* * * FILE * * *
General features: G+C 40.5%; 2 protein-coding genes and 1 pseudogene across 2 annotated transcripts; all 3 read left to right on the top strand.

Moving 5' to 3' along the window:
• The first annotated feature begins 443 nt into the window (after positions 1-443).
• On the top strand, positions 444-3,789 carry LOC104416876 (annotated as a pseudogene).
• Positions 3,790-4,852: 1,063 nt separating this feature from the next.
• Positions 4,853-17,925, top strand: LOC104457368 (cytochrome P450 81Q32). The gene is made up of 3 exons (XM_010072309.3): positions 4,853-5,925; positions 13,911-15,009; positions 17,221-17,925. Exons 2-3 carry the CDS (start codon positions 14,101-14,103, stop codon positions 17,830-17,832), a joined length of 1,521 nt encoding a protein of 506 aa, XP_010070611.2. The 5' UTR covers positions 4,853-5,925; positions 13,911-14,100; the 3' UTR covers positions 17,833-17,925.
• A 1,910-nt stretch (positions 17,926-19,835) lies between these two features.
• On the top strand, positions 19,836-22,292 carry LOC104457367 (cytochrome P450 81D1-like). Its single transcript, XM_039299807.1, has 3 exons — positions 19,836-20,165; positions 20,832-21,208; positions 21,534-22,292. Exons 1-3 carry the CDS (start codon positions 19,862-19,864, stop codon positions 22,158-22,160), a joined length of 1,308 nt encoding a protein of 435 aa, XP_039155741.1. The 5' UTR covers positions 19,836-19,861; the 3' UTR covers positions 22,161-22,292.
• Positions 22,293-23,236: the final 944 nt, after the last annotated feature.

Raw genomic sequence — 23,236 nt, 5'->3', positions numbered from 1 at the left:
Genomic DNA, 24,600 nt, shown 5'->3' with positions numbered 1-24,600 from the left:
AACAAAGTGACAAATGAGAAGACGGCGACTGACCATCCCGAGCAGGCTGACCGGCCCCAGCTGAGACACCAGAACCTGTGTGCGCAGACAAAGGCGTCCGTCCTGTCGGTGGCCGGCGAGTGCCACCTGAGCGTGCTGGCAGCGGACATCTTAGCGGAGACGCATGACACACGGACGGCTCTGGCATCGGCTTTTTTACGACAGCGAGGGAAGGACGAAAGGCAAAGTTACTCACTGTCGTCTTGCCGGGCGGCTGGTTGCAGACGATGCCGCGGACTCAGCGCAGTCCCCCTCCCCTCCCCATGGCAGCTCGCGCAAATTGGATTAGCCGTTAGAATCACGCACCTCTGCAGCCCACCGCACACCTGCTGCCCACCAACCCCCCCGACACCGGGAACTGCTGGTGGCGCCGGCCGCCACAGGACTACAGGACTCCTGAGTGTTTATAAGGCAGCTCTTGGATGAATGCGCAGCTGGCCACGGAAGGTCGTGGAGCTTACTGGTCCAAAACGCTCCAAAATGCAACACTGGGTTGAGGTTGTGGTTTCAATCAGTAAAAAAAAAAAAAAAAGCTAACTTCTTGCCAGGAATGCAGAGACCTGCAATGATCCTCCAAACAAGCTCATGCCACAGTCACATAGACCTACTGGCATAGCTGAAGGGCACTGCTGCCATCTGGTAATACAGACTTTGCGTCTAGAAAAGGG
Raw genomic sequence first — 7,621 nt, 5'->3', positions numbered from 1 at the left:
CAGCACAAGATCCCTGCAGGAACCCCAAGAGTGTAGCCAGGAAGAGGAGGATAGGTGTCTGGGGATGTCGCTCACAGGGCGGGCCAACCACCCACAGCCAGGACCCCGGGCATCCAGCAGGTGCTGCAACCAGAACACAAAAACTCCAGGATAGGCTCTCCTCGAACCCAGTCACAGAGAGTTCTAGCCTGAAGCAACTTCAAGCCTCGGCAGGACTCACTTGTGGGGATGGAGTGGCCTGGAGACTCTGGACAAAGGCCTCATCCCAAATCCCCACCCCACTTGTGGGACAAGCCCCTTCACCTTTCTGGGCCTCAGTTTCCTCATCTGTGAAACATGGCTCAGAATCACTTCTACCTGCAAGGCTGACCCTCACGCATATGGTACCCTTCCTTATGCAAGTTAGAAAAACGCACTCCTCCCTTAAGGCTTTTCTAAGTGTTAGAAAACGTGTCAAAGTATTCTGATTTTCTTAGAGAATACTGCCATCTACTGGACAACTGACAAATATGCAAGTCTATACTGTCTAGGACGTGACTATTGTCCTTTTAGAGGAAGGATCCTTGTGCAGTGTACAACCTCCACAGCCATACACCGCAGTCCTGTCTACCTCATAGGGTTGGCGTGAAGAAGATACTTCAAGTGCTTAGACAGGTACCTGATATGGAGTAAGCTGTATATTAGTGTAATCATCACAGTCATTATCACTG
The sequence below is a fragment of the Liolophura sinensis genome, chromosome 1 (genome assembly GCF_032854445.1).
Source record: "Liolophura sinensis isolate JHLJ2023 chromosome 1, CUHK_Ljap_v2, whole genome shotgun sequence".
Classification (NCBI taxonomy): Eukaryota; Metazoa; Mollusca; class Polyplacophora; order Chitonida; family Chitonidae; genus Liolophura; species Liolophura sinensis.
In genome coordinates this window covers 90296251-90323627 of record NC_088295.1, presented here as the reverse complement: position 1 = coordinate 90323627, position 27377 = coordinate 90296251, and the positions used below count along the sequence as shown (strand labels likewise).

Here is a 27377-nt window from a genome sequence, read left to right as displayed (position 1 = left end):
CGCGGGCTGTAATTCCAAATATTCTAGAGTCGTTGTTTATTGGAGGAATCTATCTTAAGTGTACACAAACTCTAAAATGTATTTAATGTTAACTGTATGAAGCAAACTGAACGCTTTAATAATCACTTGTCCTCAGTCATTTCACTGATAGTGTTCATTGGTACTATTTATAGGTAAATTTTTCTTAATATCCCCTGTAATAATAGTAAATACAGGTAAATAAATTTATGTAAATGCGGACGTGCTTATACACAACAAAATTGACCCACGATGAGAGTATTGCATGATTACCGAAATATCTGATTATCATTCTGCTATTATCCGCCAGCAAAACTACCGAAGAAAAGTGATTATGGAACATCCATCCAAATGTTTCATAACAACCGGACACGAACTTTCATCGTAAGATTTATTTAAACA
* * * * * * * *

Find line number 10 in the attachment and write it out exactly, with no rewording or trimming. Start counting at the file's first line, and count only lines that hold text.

Raw genomic sequence — 23,236 nt, 5'->3', positions numbered from 1 at the left: